SAN DIEGO, Calif. — According to scientists, the ocean is protecting us from some of the worst effects of climate change, absorbing more than 90% of the heat from human-caused global warming and about one-third of our carbon emissions.
“Every person in the world should care about the oceans because they play such a fundamental role in our climate," says Sarah Purkey, an assistant professor at Scripps Institution of Oceanography at UC San Diego.
Without the ocean, Purkey says, our atmosphere would have warmed by astonishing numbers over the last few decades. She's part of an international effort to monitor and forecast the effects of ocean warming and ocean acidification on sea life.
"There are parts of it that are really remote. We have to be able to measure space and time. And it’s a big space and varies pretty heavily with time.”
A multi-institutional effort, the Global Ocean Biogeochemistry Array (GO-BGC) is a project to build a global network of chemical and biological sensors to monitor ocean health. With support from a $53 million grant from the National Science Foundation, researchers in the US are working to deploy 500 robotic ocean-monitoring floats around the globe.
“The classic way to measure is using ships," said Dan Rudnick, a Scripps Institution of Oceanography professor. “We can have quite a few, but not the number we need to make measurements all the time, everywhere. That’s where robots come in handy.”
This network of floats will collect data on the chemistry and the biology of the ocean from the surface to a depth of 2,000 meters, enhancing the existing Argo array that monitors ocean temperature and salinity.
“They connect via the Iridium satellite system. So, basically, like a cell phone, they’re going to text their data back. And this, in real-time, is for scientists but also goes into your weather forecast. And is used by a whole bunch of different systems internationally and in the US," said Purkey.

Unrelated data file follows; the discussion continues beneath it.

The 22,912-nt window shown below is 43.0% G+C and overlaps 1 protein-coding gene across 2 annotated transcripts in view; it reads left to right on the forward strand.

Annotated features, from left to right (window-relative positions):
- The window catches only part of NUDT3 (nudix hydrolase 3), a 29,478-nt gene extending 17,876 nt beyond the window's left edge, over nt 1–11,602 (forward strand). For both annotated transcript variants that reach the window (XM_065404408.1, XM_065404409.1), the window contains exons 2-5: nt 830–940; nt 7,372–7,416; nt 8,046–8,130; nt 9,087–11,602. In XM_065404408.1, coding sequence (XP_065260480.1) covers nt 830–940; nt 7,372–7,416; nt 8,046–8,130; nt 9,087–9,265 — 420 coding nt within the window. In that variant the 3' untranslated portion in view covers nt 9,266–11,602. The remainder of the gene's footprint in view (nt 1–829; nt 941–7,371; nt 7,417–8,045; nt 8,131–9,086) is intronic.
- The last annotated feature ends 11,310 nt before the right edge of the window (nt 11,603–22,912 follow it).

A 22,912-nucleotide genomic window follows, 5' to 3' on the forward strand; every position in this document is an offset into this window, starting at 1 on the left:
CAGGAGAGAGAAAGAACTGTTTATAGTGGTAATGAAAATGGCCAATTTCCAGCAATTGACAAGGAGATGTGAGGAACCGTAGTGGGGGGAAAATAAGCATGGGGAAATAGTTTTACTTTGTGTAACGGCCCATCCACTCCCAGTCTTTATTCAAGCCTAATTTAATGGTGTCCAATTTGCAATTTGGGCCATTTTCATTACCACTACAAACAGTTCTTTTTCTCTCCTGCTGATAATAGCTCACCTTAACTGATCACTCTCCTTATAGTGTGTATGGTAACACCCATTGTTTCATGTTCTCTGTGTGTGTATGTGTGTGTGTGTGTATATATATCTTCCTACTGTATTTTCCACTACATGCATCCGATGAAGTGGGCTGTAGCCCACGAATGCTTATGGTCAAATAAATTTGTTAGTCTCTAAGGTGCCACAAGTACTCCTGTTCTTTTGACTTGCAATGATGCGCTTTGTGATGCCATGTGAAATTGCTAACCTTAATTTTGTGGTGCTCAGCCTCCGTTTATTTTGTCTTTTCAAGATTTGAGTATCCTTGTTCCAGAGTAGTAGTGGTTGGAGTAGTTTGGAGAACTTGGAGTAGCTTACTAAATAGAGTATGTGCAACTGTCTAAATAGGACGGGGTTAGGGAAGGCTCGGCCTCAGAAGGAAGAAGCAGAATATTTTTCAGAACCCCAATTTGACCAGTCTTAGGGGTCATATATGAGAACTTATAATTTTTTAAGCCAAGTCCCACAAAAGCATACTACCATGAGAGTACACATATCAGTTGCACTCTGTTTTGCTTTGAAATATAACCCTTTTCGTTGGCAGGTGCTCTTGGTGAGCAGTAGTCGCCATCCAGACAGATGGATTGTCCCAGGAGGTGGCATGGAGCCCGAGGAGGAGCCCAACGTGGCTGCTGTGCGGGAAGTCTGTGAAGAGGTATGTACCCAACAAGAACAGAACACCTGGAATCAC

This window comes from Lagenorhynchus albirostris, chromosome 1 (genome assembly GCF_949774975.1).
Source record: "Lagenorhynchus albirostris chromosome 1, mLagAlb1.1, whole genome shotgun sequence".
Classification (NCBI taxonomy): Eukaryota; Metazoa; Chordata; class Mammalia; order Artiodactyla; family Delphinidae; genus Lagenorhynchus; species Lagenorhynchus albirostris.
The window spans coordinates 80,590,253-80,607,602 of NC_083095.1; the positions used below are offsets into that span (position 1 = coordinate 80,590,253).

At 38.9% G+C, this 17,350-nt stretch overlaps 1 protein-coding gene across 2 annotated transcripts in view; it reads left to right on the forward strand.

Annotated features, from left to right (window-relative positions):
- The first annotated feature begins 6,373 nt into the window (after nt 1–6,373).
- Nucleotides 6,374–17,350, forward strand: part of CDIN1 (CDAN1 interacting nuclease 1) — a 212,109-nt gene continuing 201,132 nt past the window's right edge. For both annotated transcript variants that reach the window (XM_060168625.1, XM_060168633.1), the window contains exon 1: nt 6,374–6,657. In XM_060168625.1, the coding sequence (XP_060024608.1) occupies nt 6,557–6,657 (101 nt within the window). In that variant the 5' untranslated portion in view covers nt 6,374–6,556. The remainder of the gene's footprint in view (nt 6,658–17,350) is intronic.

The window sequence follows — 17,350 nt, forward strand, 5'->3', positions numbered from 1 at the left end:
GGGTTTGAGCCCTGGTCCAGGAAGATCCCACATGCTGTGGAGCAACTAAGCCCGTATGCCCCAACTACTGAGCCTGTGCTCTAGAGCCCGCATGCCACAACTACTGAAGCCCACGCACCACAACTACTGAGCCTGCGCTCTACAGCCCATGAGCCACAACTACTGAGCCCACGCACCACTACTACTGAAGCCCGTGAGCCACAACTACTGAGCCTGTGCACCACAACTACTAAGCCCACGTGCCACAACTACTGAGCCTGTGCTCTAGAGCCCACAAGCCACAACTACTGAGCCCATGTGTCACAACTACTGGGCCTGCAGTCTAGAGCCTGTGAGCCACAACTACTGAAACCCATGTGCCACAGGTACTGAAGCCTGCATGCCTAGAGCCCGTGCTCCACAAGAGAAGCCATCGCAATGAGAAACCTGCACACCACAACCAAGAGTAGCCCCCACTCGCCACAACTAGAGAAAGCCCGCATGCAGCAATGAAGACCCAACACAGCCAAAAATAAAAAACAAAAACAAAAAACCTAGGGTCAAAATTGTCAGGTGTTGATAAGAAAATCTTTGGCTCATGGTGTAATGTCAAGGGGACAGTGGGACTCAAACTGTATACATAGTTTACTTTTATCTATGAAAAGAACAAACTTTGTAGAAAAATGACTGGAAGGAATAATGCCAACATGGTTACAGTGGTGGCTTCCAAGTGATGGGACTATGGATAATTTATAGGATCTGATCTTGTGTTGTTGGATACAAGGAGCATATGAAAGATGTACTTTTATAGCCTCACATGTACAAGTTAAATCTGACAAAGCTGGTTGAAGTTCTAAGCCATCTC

The data will help scientists monitor elemental cycles of carbon, oxygen, and nitrogen in the ocean through all seasons of the year.
They'll be able to monitor microscopic plankton, which in addition to supporting most of life in the ocean, supplies oxygen to and removes carbon dioxide from the sea and the atmosphere.
The Southern Ocean Carbon and Climate Observations and Modeling project (SOCCOM) is the world's first large-scale biogeochemical Argo deployment. The NSF-sponsored program focuses on unlocking the mysteries of the Southern Ocean and determining its influence on climate.
“Global warming is a thing. The ocean is warming gradually. But what's interesting is different regions are warming more rapidly, and different regions are more or less taking turns increasing more rapidly," said Rudnick.
The robots are also inspiring the next generation of ocean explorers. Students can engage directly with world-class scientists through the Adopt-A-Float program and learn about their research by naming and tracking floats.
George Matsumoto of the Monterey Bay Aquarium Research Institute pairs interested classrooms with SOCCOM scientists scheduled to deploy floats in the Southern Ocean. Teachers are provided with background materials on the Southern Ocean and on the specific work being done by SOCCOM researchers.
“All these data are made public as soon as we collect them," said Rudnick. “I think that’s important for science, to make our science as open as possible.”